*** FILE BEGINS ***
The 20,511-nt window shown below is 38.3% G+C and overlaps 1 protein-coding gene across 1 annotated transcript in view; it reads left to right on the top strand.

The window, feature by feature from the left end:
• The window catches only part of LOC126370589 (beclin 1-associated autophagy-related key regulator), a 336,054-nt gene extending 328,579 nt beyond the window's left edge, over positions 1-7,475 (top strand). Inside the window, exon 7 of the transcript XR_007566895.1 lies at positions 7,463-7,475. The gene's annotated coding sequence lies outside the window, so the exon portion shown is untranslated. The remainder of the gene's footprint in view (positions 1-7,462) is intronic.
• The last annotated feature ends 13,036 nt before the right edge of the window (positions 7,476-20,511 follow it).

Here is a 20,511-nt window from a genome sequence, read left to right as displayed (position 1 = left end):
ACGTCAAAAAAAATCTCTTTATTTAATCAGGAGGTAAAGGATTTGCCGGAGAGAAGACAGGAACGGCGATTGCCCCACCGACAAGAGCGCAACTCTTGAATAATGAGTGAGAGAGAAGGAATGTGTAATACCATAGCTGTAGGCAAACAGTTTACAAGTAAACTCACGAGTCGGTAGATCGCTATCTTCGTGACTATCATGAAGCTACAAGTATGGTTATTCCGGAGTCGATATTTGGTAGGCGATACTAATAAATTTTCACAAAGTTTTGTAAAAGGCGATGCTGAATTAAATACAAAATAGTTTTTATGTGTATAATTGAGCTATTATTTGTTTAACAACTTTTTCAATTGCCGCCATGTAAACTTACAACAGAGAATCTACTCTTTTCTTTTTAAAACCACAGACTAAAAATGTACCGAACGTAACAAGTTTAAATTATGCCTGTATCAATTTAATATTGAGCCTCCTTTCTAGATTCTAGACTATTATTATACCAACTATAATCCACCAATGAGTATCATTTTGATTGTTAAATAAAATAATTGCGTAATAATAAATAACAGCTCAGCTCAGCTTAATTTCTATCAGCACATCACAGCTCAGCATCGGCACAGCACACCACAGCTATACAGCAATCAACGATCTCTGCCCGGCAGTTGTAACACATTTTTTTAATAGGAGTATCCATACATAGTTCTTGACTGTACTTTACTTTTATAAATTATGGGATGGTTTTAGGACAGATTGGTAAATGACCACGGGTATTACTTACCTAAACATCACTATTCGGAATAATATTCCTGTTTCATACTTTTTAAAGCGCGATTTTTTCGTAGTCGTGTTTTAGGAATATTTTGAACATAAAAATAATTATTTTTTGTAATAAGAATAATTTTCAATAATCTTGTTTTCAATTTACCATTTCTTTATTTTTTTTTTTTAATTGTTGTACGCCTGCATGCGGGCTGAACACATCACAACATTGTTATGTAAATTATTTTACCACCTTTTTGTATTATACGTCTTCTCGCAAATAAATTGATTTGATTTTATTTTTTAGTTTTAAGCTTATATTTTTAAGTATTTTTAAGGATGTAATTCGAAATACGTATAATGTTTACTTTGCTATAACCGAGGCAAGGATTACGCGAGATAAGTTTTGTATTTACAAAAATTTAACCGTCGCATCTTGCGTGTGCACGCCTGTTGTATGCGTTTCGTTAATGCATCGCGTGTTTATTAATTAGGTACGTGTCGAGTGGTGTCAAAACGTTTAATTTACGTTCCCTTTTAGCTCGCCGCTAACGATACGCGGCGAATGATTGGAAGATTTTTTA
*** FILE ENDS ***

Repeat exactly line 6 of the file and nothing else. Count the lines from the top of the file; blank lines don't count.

ACGTCAAAAAAAATCTCTTTATTTAATCAGGAGGTAAAGGATTTGCCGGAGAGAAGACAGGAACGGCGATTGCCCCACCGACAAGAGCGCAACTCTTGAATAATGAGTGAGAGAGAAGGAATGTGTAATACCATAGCTGTAGGCAAACAGTTTACAAGTAAACTCACGAGTCGGTAGATCGCTATCTTCGTGACTATCATGAAGCTACAAGTATGGTTATTCCGGAGTCGATATTTGGTAGGCGATACTAATAAATTTTCACAAAGTTTTGTAAAAGGCGATGCTGAATTAAATACAAAATAGTTTTTATGTGTATAATTGAGCTATTATTTGTTTAACAACTTTTTCAATTGCCGCCATGTAAACTTACAACAGAGAATCTACTCTTTTCTTTTTAAAACCACAGACTAAAAATGTACCGAACGTAACAAGTTTAAATTATGCCTGTATCAATTTAATATTGAGCCTCCTTTCTAGATTCTAGACTATTATTATACCAACTATAATCCACCAATGAGTATCATTTTGATTGTTAAATAAAATAATTGCGTAATAATAAATAACAGCTCAGCTCAGCTTAATTTCTATCAGCACATCACAGCTCAGCATCGGCACAGCACACCACAGCTATACAGCAATCAACGATCTCTGCCCGGCAGTTGTAACACATTTTTTTAATAGGAGTATCCATACATAGTTCTTGACTGTACTTTACTTTTATAAATTATGGGATGGTTTTAGGACAGATTGGTAAATGACCACGGGTATTACTTACCTAAACATCACTATTCGGAATAATATTCCTGTTTCATACTTTTTAAAGCGCGATTTTTTCGTAGTCGTGTTTTAGGAATATTTTGAACATAAAAATAATTATTTTTTGTAATAAGAATAATTTTCAATAATCTTGTTTTCAATTTACCATTTCTTTATTTTTTTTTTTTAATTGTTGTACGCCTGCATGCGGGCTGAACACATCACAACATTGTTATGTAAATTATTTTACCACCTTTTTGTATTATACGTCTTCTCGCAAATAAATTGATTTGATTTTATTTTTTAGTTTTAAGCTTATATTTTTAAGTATTTTTAAGGATGTAATTCGAAATACGTATAATGTTTACTTTGCTATAACCGAGGCAAGGATTACGCGAGATAAGTTTTGTATTTACAAAAATTTAACCGTCGCATCTTGCGTGTGCACGCCTGTTGTATGCGTTTCGTTAATGCATCGCGTGTTTATTAATTAGGTACGTGTCGAGTGGTGTCAAAACGTTTAATTTACGTTCCCTTTTAGCTCGCCGCTAACGATACGCGGCGAATGATTGGAAGATTTTTTA